Rakaia River, Canterbury
Photo by Matt Crawford

Access along rivers, lakes and the coast

Many of our country’s water margins and riverbeds are open to public access. Learn about waterway access types, including erosion’s impact and the truth about the Queen’s Chain.

Access to waterways for recreation, health, transport, sustenance and wellbeing is an important cultural right and expectation for many New Zealanders. Ngā ara o ngā wai — waterways as pathways — integrate with land-based paths and are essential for tangata whenua. These were often the primary routes for our ancestors to connect to each other.

Our maps

Explore our maps to find public access areas beside water. The types you might see include:

A satellite view of a river with access highlighted on either side

A marginal strip (dark green) runs along the north side of this river section. An esplanade reserve (light green) runs along the south side. Both areas connect with legal road (purple) to the east. Open in map

You can also find angling spots:

A satellite view of a river with access highlighted and an angling icon

Open the map and turn on the 'Hunting and fishing' layer (provided by Fish and Game New Zealand) then see what happens when you click an angling icon. 

The Queen’s Chain

The Queen’s Chain is more aspirational concept than fact. It’s commonly pictured as a one-chain (20m) wide strip of public land along all water margins. In reality, waterside public access is plentiful, but not complete.

Learn about the evolution of laws for marginal strips

Improving access to water

We work with others to improve public access to water. Here’s one example:

7 km of new fishing access at Rangitata: Our advice to the Overseas Investment Office regarding an overseas investment consent helped to secure a 7km esplanade strip along the true left of Rangitata River and two connecting access strips totalling about 800m in length.

Learn more about making trails if you’d like to get involved with access development.

A man stands in a scrubby landscape near a lake

Assisting walkway development at Lake Gem in the Far North as part of an Overseas Investment Office consent

Protecting access from erosion

What happens when a track collapses into a river or is submerged by rising sea levels? Many access types are lost through erosion, though they may expand through accretion.

The following access types move with water boundaries to ensure public access endures into the future. That’s why we advocate for their use over others where appropriate.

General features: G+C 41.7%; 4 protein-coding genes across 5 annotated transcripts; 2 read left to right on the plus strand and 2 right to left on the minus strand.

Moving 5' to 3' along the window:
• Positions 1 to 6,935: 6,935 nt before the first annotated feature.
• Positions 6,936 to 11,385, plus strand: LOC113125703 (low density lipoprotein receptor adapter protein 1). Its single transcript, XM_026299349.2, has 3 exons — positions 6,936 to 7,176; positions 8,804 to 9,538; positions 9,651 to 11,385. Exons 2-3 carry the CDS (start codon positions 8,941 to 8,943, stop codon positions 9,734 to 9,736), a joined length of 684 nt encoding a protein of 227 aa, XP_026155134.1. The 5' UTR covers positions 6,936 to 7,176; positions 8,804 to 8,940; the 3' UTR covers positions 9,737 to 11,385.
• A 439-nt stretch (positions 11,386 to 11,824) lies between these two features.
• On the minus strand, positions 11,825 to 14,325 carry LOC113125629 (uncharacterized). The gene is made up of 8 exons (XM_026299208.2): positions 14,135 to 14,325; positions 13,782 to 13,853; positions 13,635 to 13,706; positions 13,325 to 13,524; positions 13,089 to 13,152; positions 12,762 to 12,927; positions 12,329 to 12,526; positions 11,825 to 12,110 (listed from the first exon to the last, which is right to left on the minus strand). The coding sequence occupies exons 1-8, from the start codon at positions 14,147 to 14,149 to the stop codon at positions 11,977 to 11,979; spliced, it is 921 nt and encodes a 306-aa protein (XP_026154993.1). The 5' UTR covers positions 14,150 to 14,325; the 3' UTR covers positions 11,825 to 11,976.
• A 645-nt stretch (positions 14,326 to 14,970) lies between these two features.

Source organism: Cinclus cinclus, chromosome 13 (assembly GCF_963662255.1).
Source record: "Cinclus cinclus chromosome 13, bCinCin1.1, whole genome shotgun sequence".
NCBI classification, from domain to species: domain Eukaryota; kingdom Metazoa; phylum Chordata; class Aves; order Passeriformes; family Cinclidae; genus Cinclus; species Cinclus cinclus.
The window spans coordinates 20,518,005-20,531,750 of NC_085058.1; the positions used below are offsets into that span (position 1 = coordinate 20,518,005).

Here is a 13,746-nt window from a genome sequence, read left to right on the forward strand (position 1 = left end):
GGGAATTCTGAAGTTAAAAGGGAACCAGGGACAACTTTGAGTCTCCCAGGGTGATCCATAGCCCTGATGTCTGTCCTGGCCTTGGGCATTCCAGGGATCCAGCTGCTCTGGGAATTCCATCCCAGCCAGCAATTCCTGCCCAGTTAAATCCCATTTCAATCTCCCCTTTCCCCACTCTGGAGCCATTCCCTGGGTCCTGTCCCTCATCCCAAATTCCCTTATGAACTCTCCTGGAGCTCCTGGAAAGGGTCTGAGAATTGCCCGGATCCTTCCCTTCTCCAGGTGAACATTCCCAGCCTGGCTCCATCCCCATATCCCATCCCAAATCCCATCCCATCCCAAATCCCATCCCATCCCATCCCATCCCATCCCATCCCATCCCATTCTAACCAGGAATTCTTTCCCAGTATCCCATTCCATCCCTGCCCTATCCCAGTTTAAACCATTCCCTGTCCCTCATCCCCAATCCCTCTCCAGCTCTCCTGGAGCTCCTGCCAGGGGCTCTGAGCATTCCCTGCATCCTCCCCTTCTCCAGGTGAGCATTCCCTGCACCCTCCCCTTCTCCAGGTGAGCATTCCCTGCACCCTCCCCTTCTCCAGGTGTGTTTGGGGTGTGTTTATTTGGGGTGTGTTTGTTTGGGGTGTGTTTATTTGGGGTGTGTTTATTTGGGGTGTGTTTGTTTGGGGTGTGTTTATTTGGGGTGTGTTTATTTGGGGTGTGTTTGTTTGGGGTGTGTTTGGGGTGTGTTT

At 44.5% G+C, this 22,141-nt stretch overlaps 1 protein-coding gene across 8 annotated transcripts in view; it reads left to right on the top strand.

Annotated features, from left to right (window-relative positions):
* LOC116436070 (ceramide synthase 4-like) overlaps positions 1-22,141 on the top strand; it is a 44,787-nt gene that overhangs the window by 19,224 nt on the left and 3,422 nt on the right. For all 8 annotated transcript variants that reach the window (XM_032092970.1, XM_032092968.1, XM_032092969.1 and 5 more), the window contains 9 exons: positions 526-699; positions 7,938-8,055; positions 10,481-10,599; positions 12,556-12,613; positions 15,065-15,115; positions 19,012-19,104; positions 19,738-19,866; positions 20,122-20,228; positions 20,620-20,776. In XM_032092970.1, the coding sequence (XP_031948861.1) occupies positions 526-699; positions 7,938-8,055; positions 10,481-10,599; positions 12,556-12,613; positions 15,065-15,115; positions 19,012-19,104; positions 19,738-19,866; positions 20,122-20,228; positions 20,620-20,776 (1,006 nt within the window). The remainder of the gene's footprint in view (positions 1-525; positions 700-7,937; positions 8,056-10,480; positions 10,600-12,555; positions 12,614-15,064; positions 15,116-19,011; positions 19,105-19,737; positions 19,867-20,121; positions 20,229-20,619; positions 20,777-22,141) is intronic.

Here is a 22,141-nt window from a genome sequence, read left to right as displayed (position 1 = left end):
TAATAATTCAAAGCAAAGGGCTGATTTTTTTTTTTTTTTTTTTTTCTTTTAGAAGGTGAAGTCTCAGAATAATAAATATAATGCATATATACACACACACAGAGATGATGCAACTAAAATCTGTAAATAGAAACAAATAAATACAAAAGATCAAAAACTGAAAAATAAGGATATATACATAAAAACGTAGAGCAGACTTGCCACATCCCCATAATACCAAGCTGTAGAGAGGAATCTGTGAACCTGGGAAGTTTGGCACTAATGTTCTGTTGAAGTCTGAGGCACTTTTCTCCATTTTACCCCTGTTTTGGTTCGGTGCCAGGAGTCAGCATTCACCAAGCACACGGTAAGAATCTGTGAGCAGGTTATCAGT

If the river has eroded through a road parcel, that parcel will continue to be road and retain legal road rights. If the river has eroded through other types of fixed river margins, the land parcel then becomes part of the riverbed.

Coastal access

There are many coastal trails around New Zealand, but it’s not possible to walk around the entire coastline on public land. Some coastal land is private, and some is too sheer or otherwise impractical to access.

Below the high tide mark, the coastline is generally open to public access, with some exceptions.

Our maps include public access areas that border the coast, but they do not show low-tide access. Contact the local or regional council to check low-tide access permissions for a specific area.

Learn about the law of foreshore and seabed: Te Ara website 

Riverbed access

A publicly accessible riverbed allows us to enjoy a cooling paddle after a picnic, and it can be invaluable when we need a route around inaccessible land.

Here’s how to determine riverbed access.

Does the river adjoin public land?

Open our map and zoom in on your area of interest. If the water adjoins legal road, esplanade reserve, reserve land or DOC public conservation land, you can most likely access the riverbed from that land at least up to the river’s midpoint.

Is the river navigable?

You can usually enter the larger rivers in New Zealand legally. If a river can be travelled by boat, barge, punt or raft, its bed remains vested in the Crown. Generally, access will only be opposed if there’s a conflicting use, such as hydroelectric damming or a grazing lease. These exceptions are not shown on our maps.

Does the river adjoin private land?

Where an unnavigable river adjoins private land, there’s unlikely to be public access to that half of the riverbed. This is due to the common-law right usque ad medium filum aquae (AMF), meaning ‘to the centre line of the river’. It applies where the private land boundary is the unnavigable river, rather than a pegged survey line.

Not sure?

If you’re having trouble determining public access, you can ask one of our regional field advisors for help.

Find a regional field advisor


Legal water boundaries are defined according to each land parcel’s survey plans. The mix of property rights is complex, so expert advice is required when there are disagreements.

We may be able to help, but complicated cases are likely to require a survey, and may require court resolution.


Read more about the legal background and detail regarding access to rivers, lakes and the coast.

Roads, water margins and riverbeds: The law on public access, Hayes 2008